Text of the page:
While President Barack Obama continues to make promising moves in the Asia-Pacific Pivot, things have rapidly gone south in other arenas.
His global terror alert, based on a reportedly spectacular intelligence intercept described as a conference call of "the Legion of Doom," shut down a bunch of embassies and alarmed travelers around the world but has led, at least so far as we know, only to action in Yemen shutting down Al Qaeda moves internal to that failing state.
His relentless quest to get ex-NSA analyst Edward Snowden drove him to Russia and led to endless U.S. demands of Russian President Vladimir Putin to turn the leaker over. As Putin would never do that any time in the next million years, Obama canceled their September summit in Moscow.
And then there is the tragic disaster that is Egypt.
Obama is facing criticism that his claims of having vanquished al Qaeda are out of phase with his declarations of massive new threats posed by al Qaeda. From Yemen, of all places, where we long backed a dictator who reportedly was making serious progress against the pesky jihadists. He also faces criticism of a different sort, perhaps more damaging to his credibility if believed.
Even though there have been repeated U.S. drone strikes the past few weeks in Yemen -- where al Qaeda's ranks appear to have increased along with the bombings of recent years -- the threat in that neighbor of Saudi Arabia itself still seems murky.
While one Yemeni government official claimed that an expansive al Qaeda plot to take over cities and energy installations had been thwarted, attack Western embassies and ships, other Yemeni officials denied it had happened or that the group ever had the capability to mount such an operation. An operation entirely about the internal workings of Yemen, that is.
According to McClatchy reporting, "a high-ranking Yemeni security official" says there was never anything to the supposed plot and that it was all "a misguided attempt at shifting public opinion in the face of increasing and unpopular American drone strikes."
U.S. officials also denied some of the Yemeni claims, and there has been some backtracking.
And quite to the contrary, there was no more unrest than usual in Yemen, aside from reactions to the flurry of US drone strikes.
Meanwhile, the Obama Administration suddenly re-opened all but one of the embassies shuttered in the global terror alert. No incidents have been reported at any of those embassies.
The one embassy which is not re-opening is the one in Yemen, which is where all the reported action -- described by Yemeni authorities as countering Al Qaeda moves in Yemen -- has been.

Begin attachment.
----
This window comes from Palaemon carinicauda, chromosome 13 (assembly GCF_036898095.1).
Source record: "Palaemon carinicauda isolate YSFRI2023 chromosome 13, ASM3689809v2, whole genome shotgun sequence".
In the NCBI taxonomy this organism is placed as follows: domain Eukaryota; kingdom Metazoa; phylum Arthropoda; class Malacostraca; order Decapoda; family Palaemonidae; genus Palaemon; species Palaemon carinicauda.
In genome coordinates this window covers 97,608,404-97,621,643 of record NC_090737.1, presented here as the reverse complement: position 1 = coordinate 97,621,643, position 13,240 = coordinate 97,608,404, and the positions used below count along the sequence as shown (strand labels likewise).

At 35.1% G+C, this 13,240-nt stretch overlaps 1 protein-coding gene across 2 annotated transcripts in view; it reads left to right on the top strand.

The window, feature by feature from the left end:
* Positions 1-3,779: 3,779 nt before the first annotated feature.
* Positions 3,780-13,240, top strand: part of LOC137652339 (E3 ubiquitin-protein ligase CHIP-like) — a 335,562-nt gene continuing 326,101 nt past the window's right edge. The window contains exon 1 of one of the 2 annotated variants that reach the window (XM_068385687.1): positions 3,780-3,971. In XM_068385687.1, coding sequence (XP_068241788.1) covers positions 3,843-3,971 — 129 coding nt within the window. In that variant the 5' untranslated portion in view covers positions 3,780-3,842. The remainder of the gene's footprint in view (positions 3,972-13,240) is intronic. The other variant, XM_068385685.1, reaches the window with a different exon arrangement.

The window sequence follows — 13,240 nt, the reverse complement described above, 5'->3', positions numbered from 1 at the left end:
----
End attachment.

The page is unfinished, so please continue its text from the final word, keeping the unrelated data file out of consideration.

And it's not clear what, if anything at all, the "Legion of Doom" has to do with all this. That's what a sensational report in the Daily Beast called the cabal of high-ranking al Qaeda leaders -- including co-founder and longtime bin Laden deputy Ayman al-Zawahiri -- who were supposedly detected on a global conference call plotting unspecific nefarious deeds.
The story sounded, er, unlikely to begin with, given the NSA's reputation for fearsome global reach and al Qaeda's well-reported habit of taking great care with electronic communications. Then the story changed from the original conference call to something vaguer, a joint encounter in a virtual space.
In any event, given the writer's history of uncritically reporting what have turned out to be a string of spurious things around the Iraq War and other misadventures, there's plenty of room for skepticism.
As coincidence would have it, Obama's global terror alerts came right after the latest Snowden revelations, which continue to roil global and domestic politics, and a fascinating report placing the Benghazi disaster in a fascinating new light.
Lost in the shuffle of media around the "Legion of Doom" business is a CNN report that there were some 35 previously unreported CIA agents involved in the fighting on the ground during the Benghazi disaster of 9/11/12. Apparently seven more people were wounded, some very seriously, than previously revealed.
I'm not seeing denials of this. CNN and others also report that the surviving CIA agents are being pressured to keep quiet, and especially to avoid talking to any journalists or anyone from Congress, with repeated polygraph tests to enforce the prohibitions.
This is like a re-edited movie with a lot more characters, not to mention a different plot. CIA involvement in Benghazi, where we already knew its personnel dwarfed those of the State Department, which actually had no proper consulate there -- the "diplomatic mission" was really more a CIA operational center -- has always been the big imponderable of the controversy. But very little was forthcoming.